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6.2. Understanding How Users Search

Assuming you've decided to implement a searching system for your web site, it's important to understand how users really search before designing it. We'll try to condense decades of research and experience generated by the field of information retrieval into the next few paragraphs. But it really boils down to this point: searching systems can and should vary as much as browsing systems or any other components of web sites do, because all users aren't alike, and information retrieval is much harder than most people realize.

6.2.1. Users Have Different Kinds of Information Needs

Information scientists and librarians have been studying users' information finding habits for decades. Until recently, these studies usually pertained to traditional information systems, such as how to ask a library patron the right questions to learn their information needs, or how to make it easier to search for information in online library card catalogs or other databases.

Many studies indicated that users of information systems aren't members of a single-minded monolithic audience who want the same kinds of information delivered in the same ways. Some want just a little information, while others want detailed assessments of everything there is to know about a topic. Some want only the most accurate, highest quality information, while others don't care much about the reliability of the source. Some will wait for the results, while others need the information yesterday. Some are just plain happy to get any information at all, regardless of how much relevant stuff they're really missing. Users' needs and expectations vary widely, and so the information systems that serve them must recognize, distinguish, and accommodate these different needs.

To illustrate, let's look at one of these factors in greater detail: the variability in users' searching expectations.

6.2.4. The Moving Target: A Likely Scenario

A typical example of a search for information might go something like this:

Jan, a budding entrepreneur, wants to get business cards printed for her new company. She calls her pal Fred to see how he did it and what company he used. Unfortunately, Fred is not in, and, never one to dawdle, Jan leaves Fred voice mail and moves on to the yellow pages. She finds nothing under Business Cards, but does see a number of companies listed under Printers, and gets a few price quotes, which all seem to be in the same neighborhood. Not sure which to select, Jan contacts the local chapter of the Better Business Bureau for their recommendation. The BBB folks refer Jan to their web site, where she can search a database of companies with dubious histories. This provides Jan with useful information that helps whittle down her list of candidate printers. Meanwhile, Fred calls Jan back and tells her that she really shouldn't have just business cards printed, but that she should hire a graphic designer to create a full graphic identity package for Jan's new business, including letterhead, brochures, and so on. So, Jan realizes that she needs to find an affordable, reputable graphic design firm, and she returns to the yellow pages. She also goes to the library to do a catalog search to see if any books describe what it's like to work with a graphic design firm, and how much she ought to expect to pay. And so on...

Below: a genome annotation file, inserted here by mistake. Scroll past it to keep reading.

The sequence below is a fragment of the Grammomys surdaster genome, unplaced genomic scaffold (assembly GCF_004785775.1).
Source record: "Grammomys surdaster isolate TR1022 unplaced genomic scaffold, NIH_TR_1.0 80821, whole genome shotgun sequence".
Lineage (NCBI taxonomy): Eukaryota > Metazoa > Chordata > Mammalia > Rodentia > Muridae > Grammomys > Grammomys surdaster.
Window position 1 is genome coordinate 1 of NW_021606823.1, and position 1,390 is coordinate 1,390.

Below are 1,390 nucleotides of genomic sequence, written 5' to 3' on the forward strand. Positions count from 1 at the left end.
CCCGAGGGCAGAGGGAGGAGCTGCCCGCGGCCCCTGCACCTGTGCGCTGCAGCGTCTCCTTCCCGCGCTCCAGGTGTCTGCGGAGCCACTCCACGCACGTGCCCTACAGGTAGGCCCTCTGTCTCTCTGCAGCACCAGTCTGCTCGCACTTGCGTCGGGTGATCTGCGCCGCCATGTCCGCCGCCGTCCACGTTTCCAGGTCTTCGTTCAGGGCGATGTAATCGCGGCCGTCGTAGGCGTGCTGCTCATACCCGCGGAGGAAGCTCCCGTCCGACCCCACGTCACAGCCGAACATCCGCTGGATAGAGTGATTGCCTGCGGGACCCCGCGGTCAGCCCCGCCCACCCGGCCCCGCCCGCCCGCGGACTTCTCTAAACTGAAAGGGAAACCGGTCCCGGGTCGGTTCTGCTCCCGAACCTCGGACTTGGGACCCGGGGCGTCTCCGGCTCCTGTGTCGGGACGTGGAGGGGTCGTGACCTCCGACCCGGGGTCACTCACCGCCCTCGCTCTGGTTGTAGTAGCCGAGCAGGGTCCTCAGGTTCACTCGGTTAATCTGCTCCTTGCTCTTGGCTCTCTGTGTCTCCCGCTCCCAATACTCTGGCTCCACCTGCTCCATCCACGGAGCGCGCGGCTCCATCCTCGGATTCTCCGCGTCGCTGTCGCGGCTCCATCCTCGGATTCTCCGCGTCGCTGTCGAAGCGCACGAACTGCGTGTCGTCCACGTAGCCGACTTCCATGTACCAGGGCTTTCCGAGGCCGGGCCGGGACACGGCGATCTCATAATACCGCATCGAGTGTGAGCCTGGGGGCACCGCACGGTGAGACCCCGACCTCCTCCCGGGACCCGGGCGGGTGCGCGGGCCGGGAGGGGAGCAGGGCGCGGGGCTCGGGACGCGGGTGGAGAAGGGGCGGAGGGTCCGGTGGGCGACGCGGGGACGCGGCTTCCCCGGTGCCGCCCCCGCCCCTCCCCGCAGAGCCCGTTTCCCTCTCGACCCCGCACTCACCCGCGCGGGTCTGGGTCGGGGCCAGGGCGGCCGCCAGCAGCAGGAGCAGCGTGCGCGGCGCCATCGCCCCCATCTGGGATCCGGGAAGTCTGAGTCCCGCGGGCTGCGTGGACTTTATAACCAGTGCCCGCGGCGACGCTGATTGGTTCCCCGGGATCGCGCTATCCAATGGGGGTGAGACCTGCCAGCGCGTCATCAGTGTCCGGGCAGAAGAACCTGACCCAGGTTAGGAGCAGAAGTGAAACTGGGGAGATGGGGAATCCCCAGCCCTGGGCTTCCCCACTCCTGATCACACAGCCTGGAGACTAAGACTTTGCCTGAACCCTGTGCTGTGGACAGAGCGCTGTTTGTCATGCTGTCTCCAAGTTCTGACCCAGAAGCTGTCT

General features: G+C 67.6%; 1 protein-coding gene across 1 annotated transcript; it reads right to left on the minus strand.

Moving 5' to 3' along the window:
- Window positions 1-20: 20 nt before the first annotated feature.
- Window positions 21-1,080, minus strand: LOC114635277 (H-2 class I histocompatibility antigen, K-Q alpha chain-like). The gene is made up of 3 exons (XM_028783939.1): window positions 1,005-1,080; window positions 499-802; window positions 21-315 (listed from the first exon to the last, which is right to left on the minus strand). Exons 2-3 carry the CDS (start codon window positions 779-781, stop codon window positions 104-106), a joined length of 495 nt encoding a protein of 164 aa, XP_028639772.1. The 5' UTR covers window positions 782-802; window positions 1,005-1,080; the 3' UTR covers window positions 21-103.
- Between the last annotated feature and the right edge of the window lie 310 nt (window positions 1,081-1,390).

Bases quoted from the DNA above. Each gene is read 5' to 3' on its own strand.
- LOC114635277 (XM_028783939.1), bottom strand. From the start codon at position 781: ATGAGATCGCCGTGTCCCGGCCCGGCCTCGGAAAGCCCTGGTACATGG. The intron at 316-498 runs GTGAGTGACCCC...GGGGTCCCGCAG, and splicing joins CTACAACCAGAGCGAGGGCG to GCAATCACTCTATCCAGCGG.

As you can see, Jan's initially simple information need becomes a fully fledged associative learning process, changing at least twice (from a hunt for a printer to a hunt for a graphic design firm to information on negotiating and working with a graphic designer), and for all we know, it's not over yet. It also involves multiple information sources (Fred, the yellow pages, the library catalog, the bookstore), and utilizes browsing (the yellow pages directory), searching (the Web database, the library catalog), and even asking (Fred, the Better Business Bureau). Things aren't always as simple as they seem! Your challenge, of course, is to design your site's architecture to support the most common searching and browsing approaches in a smooth and integrated way.



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